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GLAAD Finds Alarming Lack of LGBT Representation in Spanish-Language TV


A study of scripted series on three major Spanish-language networks found only 19 LGBT characters out of 698. 

GLAAD released its 2nd annual report on LGBT representation in Spanish-language scripted television on Telemundo, UniMas, and Univision, the three largest networks in the United States, and found an alarmingly low percentage of LGBT characters that had changed very little from the previous year's report.

The report, tellingly titled "Still Invisible," found only 19 LGBT characters on out of 698 total characters in scripted series on the three big networks, the breakdown of representation being 13 gay men, 3 lesbians, 2 bisexual women, and one transgender woman.

"An estimated 21% of the 1.4 million transgender people in the United States are Latinx. LGBTQ people of color are more likely to be raising children," wrote GLAAD's President and CEO Sarah Kate Ellis in the introduction to the report. "The Spanish-language television industry is thus not reflecting back the realities of a sizeable portion
of its audience."

To add insult injury, of the 19 queer characters GLAAD found, four were in the closet, six had storylines that were solely there to serve other characters, five were there for comic relief, and six of them died (although their deaths in the shows were not directly related to being LGBT), according to the report.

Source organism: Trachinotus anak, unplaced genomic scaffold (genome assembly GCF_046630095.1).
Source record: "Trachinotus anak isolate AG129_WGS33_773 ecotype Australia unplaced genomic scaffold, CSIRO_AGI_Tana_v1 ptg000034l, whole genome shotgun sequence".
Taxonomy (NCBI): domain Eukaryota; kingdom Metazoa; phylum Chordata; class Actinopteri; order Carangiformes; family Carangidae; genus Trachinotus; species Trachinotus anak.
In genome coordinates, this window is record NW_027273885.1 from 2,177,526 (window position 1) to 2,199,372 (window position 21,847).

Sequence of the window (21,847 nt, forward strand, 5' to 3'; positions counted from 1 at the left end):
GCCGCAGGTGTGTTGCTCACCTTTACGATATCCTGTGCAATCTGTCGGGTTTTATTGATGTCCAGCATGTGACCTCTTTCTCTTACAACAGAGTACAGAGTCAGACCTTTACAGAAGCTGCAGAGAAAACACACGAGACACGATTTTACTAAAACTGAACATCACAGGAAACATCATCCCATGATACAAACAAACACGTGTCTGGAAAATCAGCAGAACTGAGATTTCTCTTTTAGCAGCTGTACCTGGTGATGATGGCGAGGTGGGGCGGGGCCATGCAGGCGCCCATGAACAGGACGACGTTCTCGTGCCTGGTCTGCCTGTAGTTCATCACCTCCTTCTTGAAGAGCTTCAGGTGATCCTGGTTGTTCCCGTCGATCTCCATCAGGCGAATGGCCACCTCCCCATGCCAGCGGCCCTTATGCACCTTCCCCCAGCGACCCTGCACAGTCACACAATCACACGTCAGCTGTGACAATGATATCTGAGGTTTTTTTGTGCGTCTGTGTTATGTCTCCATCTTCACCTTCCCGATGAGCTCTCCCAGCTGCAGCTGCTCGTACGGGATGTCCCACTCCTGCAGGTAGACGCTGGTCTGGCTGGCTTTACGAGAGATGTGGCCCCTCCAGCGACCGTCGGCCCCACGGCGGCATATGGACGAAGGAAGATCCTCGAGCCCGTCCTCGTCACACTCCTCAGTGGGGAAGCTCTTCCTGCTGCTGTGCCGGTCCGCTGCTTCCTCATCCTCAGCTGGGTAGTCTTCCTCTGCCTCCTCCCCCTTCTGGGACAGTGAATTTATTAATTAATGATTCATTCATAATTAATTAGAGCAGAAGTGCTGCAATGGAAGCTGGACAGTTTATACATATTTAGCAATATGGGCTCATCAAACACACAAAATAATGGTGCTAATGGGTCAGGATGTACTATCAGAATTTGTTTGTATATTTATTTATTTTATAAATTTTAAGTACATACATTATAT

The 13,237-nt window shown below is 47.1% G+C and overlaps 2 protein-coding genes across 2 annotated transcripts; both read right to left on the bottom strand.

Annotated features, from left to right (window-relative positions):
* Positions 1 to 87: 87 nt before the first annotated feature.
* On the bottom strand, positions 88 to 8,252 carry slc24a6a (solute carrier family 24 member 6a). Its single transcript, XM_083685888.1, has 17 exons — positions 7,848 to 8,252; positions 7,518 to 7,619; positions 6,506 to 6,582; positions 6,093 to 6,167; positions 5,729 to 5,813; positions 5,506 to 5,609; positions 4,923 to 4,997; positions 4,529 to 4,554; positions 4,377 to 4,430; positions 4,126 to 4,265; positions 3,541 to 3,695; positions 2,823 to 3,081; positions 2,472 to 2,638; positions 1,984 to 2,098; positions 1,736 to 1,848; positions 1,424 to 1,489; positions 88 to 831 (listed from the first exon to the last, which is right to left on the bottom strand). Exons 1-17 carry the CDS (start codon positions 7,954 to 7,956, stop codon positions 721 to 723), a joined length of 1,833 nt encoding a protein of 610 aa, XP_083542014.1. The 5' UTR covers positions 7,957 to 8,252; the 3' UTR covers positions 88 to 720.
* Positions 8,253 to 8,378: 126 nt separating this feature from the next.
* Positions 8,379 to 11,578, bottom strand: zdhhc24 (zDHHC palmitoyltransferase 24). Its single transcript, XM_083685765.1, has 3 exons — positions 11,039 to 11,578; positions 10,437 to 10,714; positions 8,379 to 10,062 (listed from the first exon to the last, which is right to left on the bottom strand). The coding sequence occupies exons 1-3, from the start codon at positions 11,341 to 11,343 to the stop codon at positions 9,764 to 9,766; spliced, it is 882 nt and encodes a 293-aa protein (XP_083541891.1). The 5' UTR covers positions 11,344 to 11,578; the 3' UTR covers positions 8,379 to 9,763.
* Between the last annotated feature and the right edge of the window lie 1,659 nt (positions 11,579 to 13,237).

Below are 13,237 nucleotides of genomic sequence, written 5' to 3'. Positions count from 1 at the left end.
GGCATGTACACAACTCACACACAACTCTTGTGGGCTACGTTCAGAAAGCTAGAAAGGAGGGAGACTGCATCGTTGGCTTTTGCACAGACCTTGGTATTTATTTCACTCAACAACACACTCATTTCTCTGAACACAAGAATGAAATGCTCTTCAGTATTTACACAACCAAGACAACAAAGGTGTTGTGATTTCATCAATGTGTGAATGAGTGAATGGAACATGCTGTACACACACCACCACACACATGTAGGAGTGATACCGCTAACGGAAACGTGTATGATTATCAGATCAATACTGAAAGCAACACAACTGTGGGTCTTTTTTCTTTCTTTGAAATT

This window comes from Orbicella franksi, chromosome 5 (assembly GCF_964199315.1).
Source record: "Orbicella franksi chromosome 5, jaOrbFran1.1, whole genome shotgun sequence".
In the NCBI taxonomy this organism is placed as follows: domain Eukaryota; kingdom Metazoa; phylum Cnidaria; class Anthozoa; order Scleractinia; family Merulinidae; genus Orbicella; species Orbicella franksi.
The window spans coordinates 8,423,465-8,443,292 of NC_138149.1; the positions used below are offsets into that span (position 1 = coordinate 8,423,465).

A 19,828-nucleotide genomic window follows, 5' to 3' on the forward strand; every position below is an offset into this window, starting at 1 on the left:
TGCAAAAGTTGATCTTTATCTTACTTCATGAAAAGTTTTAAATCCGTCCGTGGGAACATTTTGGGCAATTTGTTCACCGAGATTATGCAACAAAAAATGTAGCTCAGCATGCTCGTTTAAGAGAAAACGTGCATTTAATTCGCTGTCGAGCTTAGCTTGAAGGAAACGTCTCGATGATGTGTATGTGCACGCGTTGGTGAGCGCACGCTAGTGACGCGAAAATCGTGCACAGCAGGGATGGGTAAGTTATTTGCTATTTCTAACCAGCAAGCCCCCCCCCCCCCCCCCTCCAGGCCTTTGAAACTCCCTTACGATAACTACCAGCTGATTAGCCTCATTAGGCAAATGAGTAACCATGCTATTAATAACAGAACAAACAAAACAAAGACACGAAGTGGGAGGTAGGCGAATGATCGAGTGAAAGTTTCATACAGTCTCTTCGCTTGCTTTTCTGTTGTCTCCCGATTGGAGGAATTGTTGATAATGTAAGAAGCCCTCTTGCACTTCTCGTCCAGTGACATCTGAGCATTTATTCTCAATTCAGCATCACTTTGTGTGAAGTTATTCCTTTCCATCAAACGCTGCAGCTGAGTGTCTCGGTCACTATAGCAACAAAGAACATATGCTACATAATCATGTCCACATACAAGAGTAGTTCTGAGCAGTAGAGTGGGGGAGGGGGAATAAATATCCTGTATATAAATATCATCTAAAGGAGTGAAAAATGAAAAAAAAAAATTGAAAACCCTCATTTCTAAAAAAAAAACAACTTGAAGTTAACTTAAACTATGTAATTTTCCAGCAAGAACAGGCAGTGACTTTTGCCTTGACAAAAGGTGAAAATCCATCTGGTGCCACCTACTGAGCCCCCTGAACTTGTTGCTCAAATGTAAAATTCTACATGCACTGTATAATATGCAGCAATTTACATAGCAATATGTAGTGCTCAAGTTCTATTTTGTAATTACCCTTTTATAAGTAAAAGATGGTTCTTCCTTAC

"It remains troubling that producers cannot imagine a way for LGBTQ characters to have successful relationships, families and/or success in business the way the heterosexual and cisgender characters do in the same programs," the report concluded. "Writers seemed to face challenges when creating LGBTQ characters that audiences could relate to and root for, especially since more and more of the stories occurred in the world of drug trafficking: four of the LGBTQ characters were villains who worked for criminal organizations."

Ellis pointed out in her introduction that not only is representation for queer people important and necessary but that it's also good business as more and more people cut the cord and seek out entertainment on streaming services. She made the argument that networks must include stories that appeal to young people.

"If television wants to stay alive and thrive, it has to start reflecting the world as it is," Ellis wrote. "Young viewers, in particular, may find themselves uninterested in television storytelling that is not LGBTQ inclusive."

She ended her introduction by putting out a call to action to the networks to be more inclusive of queer characters.

"This report should serve as a notice to the networks, as well as empower consumers to demand changes in scripted programming in both languages," she wrote.

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Tracy E. Gilchrist